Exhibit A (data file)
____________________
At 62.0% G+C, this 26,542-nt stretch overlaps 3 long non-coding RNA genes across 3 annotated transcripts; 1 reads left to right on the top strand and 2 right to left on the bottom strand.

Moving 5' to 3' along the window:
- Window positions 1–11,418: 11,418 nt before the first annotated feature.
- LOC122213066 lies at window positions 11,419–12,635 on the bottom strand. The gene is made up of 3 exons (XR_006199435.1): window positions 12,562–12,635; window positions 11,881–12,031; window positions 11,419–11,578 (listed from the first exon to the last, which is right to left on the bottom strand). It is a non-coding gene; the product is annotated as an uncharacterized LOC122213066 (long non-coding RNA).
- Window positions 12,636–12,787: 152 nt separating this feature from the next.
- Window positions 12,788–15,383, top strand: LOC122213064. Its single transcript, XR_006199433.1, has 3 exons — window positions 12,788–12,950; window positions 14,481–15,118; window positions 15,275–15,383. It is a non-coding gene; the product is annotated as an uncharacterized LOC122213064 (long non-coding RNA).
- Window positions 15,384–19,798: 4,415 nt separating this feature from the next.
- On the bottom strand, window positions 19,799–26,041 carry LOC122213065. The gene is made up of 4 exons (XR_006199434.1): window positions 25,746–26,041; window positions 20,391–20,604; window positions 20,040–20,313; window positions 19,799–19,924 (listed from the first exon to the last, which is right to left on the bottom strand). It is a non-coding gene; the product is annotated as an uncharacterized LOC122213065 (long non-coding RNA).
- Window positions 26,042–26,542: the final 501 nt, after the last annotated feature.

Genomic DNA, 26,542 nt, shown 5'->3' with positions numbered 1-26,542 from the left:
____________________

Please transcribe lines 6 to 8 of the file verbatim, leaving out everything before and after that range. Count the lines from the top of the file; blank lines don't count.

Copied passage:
- Window positions 12,788–15,383, top strand: LOC122213064. Its single transcript, XR_006199433.1, has 3 exons — window positions 12,788–12,950; window positions 14,481–15,118; window positions 15,275–15,383. It is a non-coding gene; the product is annotated as an uncharacterized LOC122213064 (long non-coding RNA).
- Window positions 15,384–19,798: 4,415 nt separating this feature from the next.
- On the bottom strand, window positions 19,799–26,041 carry LOC122213065. The gene is made up of 4 exons (XR_006199434.1): window positions 25,746–26,041; window positions 20,391–20,604; window positions 20,040–20,313; window positions 19,799–19,924 (listed from the first exon to the last, which is right to left on the bottom strand). It is a non-coding gene; the product is annotated as an uncharacterized LOC122213065 (long non-coding RNA).